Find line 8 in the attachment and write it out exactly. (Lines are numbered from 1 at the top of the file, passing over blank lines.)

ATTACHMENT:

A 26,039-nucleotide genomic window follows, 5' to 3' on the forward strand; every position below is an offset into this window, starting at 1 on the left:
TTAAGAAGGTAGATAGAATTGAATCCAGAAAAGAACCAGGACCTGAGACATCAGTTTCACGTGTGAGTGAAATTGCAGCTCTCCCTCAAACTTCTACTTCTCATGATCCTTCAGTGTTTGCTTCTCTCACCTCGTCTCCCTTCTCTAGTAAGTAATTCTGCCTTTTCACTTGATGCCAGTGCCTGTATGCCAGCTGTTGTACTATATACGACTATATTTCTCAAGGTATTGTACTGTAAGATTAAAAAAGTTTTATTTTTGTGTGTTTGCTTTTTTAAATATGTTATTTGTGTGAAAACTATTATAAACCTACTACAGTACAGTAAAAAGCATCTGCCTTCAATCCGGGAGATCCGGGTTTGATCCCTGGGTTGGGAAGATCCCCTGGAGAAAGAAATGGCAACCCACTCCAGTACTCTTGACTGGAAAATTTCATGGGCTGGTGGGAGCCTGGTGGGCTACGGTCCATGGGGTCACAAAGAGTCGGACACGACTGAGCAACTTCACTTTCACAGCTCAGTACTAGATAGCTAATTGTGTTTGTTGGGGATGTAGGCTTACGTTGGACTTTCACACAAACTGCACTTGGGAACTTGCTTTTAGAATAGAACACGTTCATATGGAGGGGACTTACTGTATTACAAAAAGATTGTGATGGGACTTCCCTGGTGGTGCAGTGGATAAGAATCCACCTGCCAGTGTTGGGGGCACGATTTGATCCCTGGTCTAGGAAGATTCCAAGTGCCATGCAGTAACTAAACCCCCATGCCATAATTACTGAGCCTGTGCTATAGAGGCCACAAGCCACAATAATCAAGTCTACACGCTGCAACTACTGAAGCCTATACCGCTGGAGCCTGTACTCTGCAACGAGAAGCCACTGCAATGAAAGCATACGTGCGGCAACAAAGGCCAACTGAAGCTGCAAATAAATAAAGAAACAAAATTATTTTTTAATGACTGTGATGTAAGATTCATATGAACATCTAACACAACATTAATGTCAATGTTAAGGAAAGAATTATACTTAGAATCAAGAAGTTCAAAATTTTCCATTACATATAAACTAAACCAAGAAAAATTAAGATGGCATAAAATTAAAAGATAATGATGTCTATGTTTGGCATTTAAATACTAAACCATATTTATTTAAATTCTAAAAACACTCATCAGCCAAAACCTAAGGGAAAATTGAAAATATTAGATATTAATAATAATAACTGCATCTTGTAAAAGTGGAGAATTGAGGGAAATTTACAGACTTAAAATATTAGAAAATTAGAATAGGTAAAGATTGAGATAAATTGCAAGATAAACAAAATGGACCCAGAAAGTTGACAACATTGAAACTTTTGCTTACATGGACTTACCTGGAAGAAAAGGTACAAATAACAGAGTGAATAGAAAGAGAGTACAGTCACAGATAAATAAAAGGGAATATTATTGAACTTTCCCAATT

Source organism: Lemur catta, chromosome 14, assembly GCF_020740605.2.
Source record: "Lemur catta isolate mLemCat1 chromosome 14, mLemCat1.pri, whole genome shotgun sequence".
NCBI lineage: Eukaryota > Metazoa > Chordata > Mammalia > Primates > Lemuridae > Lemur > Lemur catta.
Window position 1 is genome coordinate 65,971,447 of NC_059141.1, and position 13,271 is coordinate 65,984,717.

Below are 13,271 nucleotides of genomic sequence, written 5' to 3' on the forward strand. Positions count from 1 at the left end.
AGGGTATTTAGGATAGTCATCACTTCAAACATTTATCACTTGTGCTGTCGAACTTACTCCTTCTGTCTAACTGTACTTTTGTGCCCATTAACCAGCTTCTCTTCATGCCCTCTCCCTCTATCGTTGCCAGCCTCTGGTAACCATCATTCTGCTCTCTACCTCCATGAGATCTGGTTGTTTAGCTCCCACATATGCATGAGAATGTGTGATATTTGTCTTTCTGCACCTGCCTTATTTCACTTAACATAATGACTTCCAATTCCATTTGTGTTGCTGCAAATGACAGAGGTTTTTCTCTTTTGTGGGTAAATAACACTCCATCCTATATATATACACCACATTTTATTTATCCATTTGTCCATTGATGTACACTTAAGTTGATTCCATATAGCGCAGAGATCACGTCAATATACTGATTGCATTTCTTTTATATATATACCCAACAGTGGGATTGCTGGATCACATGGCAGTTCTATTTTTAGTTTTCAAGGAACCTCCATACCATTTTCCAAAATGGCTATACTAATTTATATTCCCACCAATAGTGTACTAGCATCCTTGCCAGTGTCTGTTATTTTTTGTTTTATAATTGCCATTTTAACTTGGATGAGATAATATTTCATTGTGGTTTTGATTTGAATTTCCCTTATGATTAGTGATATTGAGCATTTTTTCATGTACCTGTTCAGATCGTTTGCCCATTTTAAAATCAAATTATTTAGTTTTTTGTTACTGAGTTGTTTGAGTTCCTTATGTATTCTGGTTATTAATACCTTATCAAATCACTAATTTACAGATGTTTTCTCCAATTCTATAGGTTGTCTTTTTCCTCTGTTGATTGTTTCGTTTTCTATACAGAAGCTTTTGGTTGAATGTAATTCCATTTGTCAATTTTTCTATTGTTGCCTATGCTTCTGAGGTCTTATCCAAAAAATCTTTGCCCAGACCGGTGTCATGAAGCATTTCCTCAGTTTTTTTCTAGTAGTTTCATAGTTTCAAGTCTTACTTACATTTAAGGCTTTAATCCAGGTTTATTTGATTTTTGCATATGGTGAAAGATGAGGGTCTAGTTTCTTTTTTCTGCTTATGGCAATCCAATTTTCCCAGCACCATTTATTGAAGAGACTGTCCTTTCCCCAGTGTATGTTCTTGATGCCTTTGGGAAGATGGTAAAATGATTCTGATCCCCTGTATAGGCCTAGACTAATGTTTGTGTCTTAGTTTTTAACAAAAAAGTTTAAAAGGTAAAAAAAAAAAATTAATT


AGGGTATTTAGGATAGTCATCACTTCAAACATTTATCACTTGTGCTGTCGAACTTACTCCTTCTGTCTAACTGTACTTTTGTGCCCATTAACCAGCTTCTCTTCATGCCCTCTCCCTCTATCGTTGCCAGCCTCTGGTAACCATCATTCTGCTCTCTACCTCCATGAGATCTGGTTGTTTAGCTCCCACATATGCATGAGAATGTGTGATATTTGTCTTTCTGCACCTGCCTTATTTCACTTAACATAATGACTTCCAATTCCATTTGTGTTGCTGCAAATGACAGAGGTTTTTCTCTTTTGTGGGTAAATAACACTCCATCCTATATATATACACCACATTTTATTTATCCATTTGTCCATTGATGTACACTTAAGTTGATTCCATATAGCGCAGAGATCACGTCAATATACTGATTGCATTTCTTTTATATATATACCCAACAGTGGGATTGCTGGATCACATGGCAGTTCTATTTTTAGTTTTCAAGGAACCTCCATACCATTTTCCAAAATGGCTATACTAATTTATATTCCCACCAATAGTGTACTAGCATCCTTGCCAGTGTCTGTTATTTTTTGTTTTATAATTGCCATTTTAACTTGGATGAGATAATATTTCATTGTGGTTTTGATTTGAATTTCCCTTATGATTAGTGATATTGAGCATTTTTTCATGTACCTGTTCAGATCGTTTGCCCATTTTAAAATCAAATTATTTAGTTTTTTGTTACTGAGTTGTTTGAGTTCCTTATGTATTCTGGTTATTAATACCTTATCAAATCACTAATTTACAGATGTTTTCTCCAATTCTATAGGTTGTCTTTTTCCTCTGTTGATTGTTTCGTTTTCTATACAGAAGCTTTTGGTTGAATGTAATTCCATTTGTCAATTTTTCTATTGTTGCCTATGCTTCTGAGGTCTTATCCAAAAAATCTTTGCCCAGACCGGTGTCATGAAGCATTTCCTCAGTTTTTTTCTAGTAGTTTCATAGTTTCAAGTCTTACTTACATTTAAGGCTTTAATCCAGGTTTATTTGATTTTTGCATATGGTGAAAGATGAGGGTCTAGTTTCTTTTTTCTGCTTATGGCAATCCAATTTTCCCAGCACCATTTATTGAAGAGACTGTCCTTTCCCCAGTGTATGTTCTTGATGCCTTTGGGAAGATGGTAAAATGATTCTGATCCCCTGTATAGGCCTAGACTAATGTTTGTGTCTTAGTTTTTAACAAAAAAGTTTAAAAGGTAAAAAAAAAAAATTAATT